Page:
For Laura Minnick, it feels like Christmas has come early at work.
The desk where the Amherst County dispatcher of nearly 14 years sits to answer incoming emergency calls during 12-hour shifts recently received improvements as part of an overall upgrade for dispatchers’ stations at the county’s 911 call center.
Along with new chairs, the consoles have been updated to elevate so dispatchers can stand if they wish for more movement and flexibility during long shifts. Consoles also have been fitted with holders for beverages, new chargers built into the units and a device with individualized heating and cooling for each desk.
With the simple flip of a switch, hot or cold air blows from the devices next to the computers, giving dispatchers more direct control over their comfort level.
“Each dispatcher can adjust to how they want. You can personalize it,” Minnick said of the personal heating and cooling feature. “You really don’t bother the other dispatchers. You can control that yourself.”
For a job where workers sit in the same spot all day fielding a steady stream of calls and seconds are crucial, the upgrades are much welcomed and appreciated.
“I love them,” Minnick said of the improved working space and its adaptability to workers’ needs. “For 12 hours sitting in this chair, it is a little tiring sometimes. So it’s nice to be able to get up and stand.”
The furniture and console upgrades, a project of about $75,000, were completed in early August and made possible through the Central Virginia Radio Communications Board, said Sam Bryant, Amherst County’s public safety director. The county is a member in the regional entity and dispatch centers in Lynchburg and Bedford County are part of the same improvement project, he said.
Bryant said the old furniture and consoles were “pretty heavy duty” and somewhat outdated. The upgrade gives dispatchers more space and convenience for a profession that well deserves it, according to Bryant.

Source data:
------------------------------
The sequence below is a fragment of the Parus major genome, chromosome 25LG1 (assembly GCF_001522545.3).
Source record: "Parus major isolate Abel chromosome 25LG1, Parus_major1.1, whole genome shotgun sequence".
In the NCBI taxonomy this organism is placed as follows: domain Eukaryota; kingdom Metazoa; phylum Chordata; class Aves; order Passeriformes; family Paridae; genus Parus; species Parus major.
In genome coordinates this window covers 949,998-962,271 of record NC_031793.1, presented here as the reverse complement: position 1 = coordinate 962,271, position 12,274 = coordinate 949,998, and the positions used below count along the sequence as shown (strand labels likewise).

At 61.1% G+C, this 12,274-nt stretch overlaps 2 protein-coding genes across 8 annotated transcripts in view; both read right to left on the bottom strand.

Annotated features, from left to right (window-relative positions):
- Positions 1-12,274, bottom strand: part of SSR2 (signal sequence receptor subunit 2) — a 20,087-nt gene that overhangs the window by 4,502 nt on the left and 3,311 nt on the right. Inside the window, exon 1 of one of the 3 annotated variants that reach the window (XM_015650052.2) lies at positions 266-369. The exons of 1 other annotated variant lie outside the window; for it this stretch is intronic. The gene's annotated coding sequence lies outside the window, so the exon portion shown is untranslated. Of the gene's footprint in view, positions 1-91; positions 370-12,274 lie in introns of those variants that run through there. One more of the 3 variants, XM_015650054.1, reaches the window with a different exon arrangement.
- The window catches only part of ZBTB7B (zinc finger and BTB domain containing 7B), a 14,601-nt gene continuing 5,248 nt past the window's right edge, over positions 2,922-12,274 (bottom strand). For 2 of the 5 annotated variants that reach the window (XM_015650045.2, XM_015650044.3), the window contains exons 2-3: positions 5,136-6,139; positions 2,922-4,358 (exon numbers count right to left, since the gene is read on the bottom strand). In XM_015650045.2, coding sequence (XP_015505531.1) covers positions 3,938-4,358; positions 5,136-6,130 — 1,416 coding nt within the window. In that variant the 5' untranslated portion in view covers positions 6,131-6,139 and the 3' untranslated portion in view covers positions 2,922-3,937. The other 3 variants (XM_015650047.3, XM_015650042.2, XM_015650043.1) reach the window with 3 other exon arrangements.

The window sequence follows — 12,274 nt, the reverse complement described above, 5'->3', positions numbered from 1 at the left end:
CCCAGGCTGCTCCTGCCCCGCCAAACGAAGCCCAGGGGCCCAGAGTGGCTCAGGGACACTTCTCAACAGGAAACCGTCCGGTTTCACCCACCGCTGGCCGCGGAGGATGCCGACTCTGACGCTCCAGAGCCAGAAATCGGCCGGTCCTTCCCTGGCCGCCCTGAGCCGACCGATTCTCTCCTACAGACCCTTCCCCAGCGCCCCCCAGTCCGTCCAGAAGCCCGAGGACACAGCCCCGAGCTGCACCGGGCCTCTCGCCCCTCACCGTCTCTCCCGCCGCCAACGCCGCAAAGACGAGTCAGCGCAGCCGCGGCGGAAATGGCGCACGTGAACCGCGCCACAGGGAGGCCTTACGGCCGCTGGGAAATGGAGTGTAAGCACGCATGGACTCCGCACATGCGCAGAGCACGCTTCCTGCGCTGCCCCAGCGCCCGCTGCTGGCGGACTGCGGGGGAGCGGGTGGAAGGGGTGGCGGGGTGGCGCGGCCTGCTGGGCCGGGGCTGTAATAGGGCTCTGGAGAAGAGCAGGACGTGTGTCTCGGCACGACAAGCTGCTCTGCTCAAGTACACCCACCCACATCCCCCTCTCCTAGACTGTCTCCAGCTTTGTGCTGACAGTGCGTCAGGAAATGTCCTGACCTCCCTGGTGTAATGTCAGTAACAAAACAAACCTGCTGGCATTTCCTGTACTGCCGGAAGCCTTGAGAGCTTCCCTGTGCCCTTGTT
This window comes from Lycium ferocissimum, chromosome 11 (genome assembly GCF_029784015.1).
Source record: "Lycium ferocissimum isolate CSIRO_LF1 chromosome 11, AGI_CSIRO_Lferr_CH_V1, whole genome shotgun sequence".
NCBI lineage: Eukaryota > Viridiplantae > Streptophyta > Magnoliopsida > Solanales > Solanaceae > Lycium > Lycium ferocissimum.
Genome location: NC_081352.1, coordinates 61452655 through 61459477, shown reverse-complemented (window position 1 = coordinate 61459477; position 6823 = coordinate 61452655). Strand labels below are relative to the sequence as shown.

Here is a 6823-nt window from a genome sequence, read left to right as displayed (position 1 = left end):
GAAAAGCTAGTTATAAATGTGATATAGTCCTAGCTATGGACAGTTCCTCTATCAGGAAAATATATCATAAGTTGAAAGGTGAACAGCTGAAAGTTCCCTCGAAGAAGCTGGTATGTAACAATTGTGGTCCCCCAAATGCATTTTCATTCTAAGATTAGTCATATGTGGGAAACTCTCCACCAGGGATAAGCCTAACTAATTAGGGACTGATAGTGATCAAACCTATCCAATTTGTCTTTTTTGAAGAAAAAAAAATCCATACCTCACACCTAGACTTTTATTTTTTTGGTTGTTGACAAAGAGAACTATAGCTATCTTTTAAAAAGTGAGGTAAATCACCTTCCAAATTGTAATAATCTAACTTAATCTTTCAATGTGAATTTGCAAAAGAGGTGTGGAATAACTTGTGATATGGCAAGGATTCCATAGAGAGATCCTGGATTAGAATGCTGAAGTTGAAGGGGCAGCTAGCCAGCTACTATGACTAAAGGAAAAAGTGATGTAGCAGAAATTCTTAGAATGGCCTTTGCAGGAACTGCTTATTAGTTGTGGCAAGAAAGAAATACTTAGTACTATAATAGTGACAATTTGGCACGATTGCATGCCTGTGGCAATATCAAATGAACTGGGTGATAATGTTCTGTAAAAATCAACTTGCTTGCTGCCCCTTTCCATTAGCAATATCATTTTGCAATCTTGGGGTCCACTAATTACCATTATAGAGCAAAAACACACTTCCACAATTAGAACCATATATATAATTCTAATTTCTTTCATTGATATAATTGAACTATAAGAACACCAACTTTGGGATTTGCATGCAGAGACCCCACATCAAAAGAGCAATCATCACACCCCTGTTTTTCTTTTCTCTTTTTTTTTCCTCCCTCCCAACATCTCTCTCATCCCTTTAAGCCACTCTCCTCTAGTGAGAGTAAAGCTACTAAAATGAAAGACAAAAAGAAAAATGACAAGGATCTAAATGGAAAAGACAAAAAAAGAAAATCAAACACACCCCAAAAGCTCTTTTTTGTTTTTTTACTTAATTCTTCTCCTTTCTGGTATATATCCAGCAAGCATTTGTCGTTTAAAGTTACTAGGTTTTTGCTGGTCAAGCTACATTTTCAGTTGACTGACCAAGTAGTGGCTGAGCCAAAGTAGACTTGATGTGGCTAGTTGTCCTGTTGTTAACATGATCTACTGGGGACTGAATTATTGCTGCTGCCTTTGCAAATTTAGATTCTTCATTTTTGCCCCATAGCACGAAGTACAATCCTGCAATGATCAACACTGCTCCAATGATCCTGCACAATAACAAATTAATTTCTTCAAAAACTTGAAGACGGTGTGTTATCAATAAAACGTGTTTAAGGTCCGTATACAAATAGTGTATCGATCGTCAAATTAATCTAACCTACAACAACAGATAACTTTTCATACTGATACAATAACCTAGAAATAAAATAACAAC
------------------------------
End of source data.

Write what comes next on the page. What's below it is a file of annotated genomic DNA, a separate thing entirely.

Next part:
“This is the nucleus of what we do with emergency services in Amherst County,” Bryant said of the dispatch center, which is located next door to the county’s courthouse and sheriff’s office. “This is everyone’s lifeline right here. This is a 24-hour-a-day, seven-day-a-week operation. There’s not a day this place is closed.”
The workload is steady with a relentless volume of calls coming in, he said.
“Sometimes they are stressed just going to the bathroom or eating their lunch or dinner,” Bryant said. “They’re like an astronaut. They’re like trapped here.”
Debbie Campbell, the county’s dispatch supervisor, said the elevated consoles also are beneficial for technicians performing repair work and they have overhead lighting, among other improved features.
The dispatch center has been in its current building since 2004 and moved over from the Amherst County Sheriff’s Office. The previous furniture and consoles were in place since the move, she said.
“This is awesome,” Campbell said of the improvements.
Set to mark to her 27th year in the public safety department in September, Campbell said she has seen much change in the dispatch center and is glad to see the much-needed project come to fruition.
“Sometimes it’s just the little things in life,” Minnick said.
Reach Justin Faulconer at (434) 385-5551.